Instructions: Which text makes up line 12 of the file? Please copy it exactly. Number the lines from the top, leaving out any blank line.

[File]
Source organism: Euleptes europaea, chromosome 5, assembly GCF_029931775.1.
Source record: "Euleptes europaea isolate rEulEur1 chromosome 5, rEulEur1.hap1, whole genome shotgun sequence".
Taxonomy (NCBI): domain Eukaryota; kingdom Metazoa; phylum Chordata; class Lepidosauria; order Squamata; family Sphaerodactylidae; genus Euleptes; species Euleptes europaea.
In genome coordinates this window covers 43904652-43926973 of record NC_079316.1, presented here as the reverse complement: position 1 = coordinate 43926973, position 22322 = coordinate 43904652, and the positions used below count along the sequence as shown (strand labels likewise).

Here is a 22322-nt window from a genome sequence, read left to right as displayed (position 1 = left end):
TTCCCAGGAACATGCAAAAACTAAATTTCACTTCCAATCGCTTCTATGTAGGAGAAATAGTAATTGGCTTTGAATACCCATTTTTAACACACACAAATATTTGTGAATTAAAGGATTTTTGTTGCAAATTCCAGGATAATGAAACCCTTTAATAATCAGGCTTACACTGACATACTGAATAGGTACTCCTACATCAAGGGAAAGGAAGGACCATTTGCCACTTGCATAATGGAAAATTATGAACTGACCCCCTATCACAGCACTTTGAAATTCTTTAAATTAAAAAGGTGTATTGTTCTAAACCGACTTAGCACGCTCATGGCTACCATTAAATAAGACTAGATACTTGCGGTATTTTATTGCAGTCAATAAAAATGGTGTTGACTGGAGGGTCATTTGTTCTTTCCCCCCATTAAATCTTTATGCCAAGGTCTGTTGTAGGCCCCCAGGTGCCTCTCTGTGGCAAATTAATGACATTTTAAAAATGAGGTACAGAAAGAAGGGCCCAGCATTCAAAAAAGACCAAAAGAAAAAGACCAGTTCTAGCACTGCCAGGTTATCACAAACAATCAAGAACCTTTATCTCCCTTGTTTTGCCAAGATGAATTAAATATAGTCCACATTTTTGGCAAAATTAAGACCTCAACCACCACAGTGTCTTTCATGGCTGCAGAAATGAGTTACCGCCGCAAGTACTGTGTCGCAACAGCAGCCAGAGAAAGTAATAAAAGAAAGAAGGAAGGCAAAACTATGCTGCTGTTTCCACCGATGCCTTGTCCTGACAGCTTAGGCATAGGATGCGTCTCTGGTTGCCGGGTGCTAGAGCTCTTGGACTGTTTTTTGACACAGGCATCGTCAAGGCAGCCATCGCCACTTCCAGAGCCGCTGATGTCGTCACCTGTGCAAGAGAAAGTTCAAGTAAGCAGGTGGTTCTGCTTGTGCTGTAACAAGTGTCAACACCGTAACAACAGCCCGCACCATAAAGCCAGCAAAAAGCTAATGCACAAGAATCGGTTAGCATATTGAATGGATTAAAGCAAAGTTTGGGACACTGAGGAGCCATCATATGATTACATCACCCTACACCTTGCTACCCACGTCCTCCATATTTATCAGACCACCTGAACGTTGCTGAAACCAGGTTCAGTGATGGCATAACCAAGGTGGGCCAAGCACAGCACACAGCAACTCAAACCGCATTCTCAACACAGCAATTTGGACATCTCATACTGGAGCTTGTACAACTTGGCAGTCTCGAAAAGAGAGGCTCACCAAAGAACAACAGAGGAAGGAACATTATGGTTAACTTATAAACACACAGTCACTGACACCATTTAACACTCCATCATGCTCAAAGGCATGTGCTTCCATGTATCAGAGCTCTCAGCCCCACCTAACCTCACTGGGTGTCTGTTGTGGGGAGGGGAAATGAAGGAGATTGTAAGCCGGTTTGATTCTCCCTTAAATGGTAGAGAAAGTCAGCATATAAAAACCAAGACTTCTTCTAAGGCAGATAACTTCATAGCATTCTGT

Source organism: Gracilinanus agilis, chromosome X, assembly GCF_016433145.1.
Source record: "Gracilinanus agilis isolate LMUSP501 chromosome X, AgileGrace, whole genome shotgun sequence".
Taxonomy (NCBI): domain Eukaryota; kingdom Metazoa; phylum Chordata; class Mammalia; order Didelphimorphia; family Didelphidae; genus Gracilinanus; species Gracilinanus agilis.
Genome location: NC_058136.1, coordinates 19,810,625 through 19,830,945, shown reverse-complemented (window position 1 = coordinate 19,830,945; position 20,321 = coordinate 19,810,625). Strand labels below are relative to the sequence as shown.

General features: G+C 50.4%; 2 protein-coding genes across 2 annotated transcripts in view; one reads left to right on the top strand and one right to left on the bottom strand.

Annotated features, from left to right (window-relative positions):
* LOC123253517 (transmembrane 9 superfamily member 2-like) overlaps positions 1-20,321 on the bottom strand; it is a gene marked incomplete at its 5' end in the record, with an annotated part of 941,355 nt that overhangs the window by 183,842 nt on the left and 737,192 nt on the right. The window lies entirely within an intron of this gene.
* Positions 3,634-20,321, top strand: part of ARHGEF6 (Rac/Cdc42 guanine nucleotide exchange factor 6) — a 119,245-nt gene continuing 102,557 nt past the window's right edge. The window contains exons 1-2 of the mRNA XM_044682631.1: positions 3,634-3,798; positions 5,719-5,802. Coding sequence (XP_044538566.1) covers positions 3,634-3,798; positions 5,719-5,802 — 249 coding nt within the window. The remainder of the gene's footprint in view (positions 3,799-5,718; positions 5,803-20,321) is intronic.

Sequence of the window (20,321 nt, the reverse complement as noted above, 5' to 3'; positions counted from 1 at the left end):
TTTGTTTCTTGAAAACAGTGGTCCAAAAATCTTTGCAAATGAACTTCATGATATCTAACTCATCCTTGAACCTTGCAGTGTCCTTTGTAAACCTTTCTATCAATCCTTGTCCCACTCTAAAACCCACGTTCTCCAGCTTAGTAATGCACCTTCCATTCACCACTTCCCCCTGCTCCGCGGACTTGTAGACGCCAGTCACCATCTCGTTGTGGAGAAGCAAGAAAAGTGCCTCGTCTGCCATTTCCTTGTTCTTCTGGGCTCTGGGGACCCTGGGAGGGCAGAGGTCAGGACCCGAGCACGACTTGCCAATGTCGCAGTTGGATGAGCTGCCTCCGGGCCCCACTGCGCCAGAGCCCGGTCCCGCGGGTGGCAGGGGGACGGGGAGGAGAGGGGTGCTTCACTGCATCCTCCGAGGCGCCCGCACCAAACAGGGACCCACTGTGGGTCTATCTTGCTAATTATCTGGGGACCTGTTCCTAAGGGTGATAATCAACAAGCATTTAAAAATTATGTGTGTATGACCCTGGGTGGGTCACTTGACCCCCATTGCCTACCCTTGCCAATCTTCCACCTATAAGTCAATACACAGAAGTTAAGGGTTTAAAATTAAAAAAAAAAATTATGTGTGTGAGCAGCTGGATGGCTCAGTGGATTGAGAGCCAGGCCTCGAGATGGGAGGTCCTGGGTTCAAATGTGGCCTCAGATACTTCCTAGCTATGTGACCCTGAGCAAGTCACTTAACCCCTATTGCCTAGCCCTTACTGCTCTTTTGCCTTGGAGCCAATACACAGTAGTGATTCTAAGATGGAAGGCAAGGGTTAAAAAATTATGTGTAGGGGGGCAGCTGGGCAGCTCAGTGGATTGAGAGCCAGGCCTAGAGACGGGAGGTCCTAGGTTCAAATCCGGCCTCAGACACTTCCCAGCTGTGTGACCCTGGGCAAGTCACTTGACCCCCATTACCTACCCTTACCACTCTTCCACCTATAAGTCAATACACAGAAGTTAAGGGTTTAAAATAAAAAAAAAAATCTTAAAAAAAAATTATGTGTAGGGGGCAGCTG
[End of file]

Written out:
Annotated features, from left to right (window-relative positions):